I lived a relationship of control, psychological abuse, exploitation, a person who chooses when I must say yes and when I must say no, who pushed me to think poorly of others, to put pressure on others, to not care how people are and to take the pain of others on my shoulders.

You think I’m talking about the other dickhead?
No, I’m talking about my experience with child welfare.

And at the end of this experience, I was entitled to the same accusations: I communicated badly, it was my fault if a judge for children ruled on a continuity of placement with access and accommodation, it was my fault if my mother (peace be upon her) never managed for its own disorders had violent crises that affected me, if I had taken more pain for me, it would not be there, it is my fault if my foster family suffered from my placement, from me being neuroatypical, from my ingratitude before their white savior syndrome.

What pushed me into this whirlwind of anxiety-provoking, almost suicidal thoughts for almost 5 years was that I found myself reliving the same injustice, which I did not heal from because I was not even aware of how much it was killing me from the inside.

I hated myself, because I felt like I was repeating mistakes.
I felt like I was wrong.
And I did what I was taught to do when I’m wrong, take the pain of others.
And I took the anger of some victims, making their wish to see someone fall, my goal when it is not the conclusion I expect.

Because it made me disappear.
Because I was loathsome for diving back into the same pattern.

Putting an end to bis repetitas

After this great psychological slap, I had a deep surge of hope.
It’s like I just found a key and it unlocked my rib cage, dropping pounds off my shoulders, like I managed to high five my former self.

It will get better.
I’m gonna be okay.

I kept talking with my mentor for a while and learned something that finally convinced me that I was going to get better.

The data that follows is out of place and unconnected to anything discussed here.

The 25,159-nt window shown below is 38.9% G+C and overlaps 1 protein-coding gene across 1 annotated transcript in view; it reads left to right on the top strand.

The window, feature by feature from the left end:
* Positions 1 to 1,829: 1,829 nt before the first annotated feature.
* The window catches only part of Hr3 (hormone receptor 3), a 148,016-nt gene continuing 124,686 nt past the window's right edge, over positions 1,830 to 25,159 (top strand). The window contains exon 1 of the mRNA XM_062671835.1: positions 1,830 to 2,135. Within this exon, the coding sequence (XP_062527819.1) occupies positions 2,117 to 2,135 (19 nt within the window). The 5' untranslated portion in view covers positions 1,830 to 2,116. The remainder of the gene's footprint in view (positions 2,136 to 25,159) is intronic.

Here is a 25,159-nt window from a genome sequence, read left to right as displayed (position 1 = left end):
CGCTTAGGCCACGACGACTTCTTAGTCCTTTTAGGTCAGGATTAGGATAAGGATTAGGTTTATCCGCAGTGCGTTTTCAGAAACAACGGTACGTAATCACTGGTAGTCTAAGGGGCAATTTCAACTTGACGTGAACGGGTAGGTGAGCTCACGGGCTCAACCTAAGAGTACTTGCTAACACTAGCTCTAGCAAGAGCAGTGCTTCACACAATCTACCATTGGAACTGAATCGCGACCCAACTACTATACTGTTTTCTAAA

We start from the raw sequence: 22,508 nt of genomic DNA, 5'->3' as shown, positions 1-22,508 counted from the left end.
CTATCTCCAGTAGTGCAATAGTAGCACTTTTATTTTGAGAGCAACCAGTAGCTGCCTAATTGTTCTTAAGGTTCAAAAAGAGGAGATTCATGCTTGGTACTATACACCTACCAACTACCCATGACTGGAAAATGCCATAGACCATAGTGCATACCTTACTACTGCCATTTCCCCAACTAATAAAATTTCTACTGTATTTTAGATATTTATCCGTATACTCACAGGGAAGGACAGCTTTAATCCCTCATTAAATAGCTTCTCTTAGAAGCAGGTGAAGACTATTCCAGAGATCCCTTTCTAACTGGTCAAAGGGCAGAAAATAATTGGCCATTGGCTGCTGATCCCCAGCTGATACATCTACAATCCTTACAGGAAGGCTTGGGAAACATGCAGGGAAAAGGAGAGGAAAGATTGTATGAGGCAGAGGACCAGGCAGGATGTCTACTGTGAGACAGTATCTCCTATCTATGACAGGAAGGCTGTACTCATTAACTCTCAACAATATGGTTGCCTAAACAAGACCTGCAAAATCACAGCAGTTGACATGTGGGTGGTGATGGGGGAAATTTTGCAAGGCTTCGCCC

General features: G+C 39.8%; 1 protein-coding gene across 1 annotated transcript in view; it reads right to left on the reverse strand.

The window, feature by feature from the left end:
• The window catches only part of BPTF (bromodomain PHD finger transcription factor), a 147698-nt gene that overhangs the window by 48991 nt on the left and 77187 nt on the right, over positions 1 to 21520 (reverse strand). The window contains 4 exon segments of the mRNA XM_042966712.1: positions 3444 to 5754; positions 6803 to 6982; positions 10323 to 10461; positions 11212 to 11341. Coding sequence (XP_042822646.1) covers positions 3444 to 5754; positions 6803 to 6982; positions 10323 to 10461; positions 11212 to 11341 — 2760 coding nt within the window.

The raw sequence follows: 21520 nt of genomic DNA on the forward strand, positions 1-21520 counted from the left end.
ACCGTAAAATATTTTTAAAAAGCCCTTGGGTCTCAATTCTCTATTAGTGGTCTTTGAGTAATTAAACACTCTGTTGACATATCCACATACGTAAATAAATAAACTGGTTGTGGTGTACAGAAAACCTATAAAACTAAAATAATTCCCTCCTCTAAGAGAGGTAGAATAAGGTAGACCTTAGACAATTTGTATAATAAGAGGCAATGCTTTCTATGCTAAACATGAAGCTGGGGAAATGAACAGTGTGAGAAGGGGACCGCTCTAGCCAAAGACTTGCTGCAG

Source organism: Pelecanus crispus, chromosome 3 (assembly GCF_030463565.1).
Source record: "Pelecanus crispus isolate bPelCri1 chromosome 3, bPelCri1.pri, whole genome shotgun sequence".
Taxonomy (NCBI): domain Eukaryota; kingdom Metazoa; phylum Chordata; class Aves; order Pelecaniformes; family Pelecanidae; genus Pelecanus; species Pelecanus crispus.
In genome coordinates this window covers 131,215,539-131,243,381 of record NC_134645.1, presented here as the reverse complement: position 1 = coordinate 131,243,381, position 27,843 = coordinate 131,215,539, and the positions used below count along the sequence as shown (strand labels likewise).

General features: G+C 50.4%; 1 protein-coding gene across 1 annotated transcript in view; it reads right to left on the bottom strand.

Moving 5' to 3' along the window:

Mel Robbins.

If you have never heard this name, you should probably follow her.
She is a former columnist, now an author, speaker, infoprener, oriented in the personal development based on science and rather in the empowerment of women even if her content can apply to anyone.

And most importantly, she is an atypical woman, diagnosed with anxiety and attention deficit disorder.
And that, I did not know despite the contents that I had been able to discover until then.

She lived 20 years with anxiety attacks that far exceeded mine, before we even put words on what caused them.
And she spent the years following her diagnosis looking for methods to prevent her anxiety attacks.
This is the basis of his book “the 5 second rule”.

I was directed to two of her contents, which I will summarize in two sentences that have radically changed my state of mind over the past two days:

– be honest with yourself: if right now you feel bad, it’s because an invasive thought has managed to do the worst, moving you away from your core values and you have to take the time to listen to why, you have to isolate the cause, not treat the consequence.

– anxiety is your younger self that calls for your help; when you feel that your neck is tying up, you have to take a break and ask yourself why my neck was tying up like that in my childhood?

The first sentence is by Mel Robbins and it made me think long and hard.
Since I plunged back into this old trauma of control over my life, I have completely strayed from my core values.
Learning, sharing, including.

These are the three pillars that organized my pedagogy, as a teacher at home and at university.
These are the three pillars that organized my desire to write.
These are the three pillars that organized my way of working in the company I founded.
And these three vital pillars have not been part of my life for almost 5 years.
I am beside my shoes, but also and especially of myself.